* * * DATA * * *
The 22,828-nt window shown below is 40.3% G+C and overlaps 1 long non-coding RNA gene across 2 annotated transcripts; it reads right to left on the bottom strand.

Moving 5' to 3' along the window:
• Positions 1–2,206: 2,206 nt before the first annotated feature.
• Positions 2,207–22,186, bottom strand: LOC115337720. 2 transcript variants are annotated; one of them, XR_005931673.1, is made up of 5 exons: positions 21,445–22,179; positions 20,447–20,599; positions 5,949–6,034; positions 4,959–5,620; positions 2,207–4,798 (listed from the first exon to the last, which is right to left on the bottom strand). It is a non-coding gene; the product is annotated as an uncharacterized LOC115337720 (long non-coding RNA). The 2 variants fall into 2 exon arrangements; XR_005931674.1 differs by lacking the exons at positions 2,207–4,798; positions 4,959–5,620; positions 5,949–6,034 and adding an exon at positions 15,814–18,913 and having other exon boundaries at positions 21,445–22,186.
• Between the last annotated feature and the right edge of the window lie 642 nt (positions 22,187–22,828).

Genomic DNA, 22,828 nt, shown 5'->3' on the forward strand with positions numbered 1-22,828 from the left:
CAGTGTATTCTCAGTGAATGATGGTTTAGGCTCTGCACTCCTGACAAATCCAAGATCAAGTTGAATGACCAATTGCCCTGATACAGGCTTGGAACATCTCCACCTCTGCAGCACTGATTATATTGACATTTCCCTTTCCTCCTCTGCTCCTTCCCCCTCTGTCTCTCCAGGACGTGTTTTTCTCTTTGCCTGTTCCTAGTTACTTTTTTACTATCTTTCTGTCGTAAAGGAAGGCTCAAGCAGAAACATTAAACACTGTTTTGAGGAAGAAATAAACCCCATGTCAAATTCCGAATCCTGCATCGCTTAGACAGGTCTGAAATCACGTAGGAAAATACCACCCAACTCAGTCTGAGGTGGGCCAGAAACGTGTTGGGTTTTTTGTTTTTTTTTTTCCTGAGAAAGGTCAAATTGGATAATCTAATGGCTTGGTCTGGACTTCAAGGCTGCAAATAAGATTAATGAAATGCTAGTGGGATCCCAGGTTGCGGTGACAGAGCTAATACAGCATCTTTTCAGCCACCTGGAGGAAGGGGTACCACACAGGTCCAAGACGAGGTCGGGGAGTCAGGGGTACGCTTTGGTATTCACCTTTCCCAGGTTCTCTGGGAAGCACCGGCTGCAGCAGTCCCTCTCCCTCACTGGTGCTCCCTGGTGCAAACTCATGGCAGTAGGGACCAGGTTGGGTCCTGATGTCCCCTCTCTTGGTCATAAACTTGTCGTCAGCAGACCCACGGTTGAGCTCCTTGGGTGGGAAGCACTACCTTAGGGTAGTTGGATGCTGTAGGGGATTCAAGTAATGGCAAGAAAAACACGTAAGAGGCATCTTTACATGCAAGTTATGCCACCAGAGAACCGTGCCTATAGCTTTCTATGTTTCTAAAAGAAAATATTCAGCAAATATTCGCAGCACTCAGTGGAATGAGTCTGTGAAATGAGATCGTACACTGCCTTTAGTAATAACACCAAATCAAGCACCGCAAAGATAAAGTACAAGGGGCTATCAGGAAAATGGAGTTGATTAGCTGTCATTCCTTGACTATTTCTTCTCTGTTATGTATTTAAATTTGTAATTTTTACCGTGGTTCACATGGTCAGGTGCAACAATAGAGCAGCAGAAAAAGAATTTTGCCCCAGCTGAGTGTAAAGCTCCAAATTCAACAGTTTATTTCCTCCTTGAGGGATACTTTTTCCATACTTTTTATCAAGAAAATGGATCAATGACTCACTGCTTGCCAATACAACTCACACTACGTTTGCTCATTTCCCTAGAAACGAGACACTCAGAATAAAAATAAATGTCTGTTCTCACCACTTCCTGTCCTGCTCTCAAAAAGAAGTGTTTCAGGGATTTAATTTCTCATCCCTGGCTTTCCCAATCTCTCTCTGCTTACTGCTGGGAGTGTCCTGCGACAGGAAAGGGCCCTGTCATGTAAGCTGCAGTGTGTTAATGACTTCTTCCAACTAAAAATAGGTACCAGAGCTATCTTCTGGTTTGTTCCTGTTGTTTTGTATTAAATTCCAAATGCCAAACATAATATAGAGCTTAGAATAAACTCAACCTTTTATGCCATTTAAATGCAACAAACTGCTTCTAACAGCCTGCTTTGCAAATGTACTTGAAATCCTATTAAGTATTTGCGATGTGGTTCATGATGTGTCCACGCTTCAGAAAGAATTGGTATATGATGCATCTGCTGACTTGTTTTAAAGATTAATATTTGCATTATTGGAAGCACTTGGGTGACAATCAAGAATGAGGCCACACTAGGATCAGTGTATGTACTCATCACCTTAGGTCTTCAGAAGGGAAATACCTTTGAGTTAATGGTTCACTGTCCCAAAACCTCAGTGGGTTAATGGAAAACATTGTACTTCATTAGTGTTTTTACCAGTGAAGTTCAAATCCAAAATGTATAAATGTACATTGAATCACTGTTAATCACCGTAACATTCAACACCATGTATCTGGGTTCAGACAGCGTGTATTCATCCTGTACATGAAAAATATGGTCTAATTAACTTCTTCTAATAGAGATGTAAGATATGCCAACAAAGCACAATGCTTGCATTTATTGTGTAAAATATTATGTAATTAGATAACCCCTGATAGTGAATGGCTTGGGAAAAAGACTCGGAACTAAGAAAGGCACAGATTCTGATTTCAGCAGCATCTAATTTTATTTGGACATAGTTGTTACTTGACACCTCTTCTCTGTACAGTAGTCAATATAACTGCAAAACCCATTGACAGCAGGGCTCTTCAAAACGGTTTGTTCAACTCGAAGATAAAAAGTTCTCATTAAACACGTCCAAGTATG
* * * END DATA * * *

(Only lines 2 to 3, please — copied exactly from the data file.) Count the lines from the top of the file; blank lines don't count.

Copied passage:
Moving 5' to 3' along the window:
• Positions 1–2,206: 2,206 nt before the first annotated feature.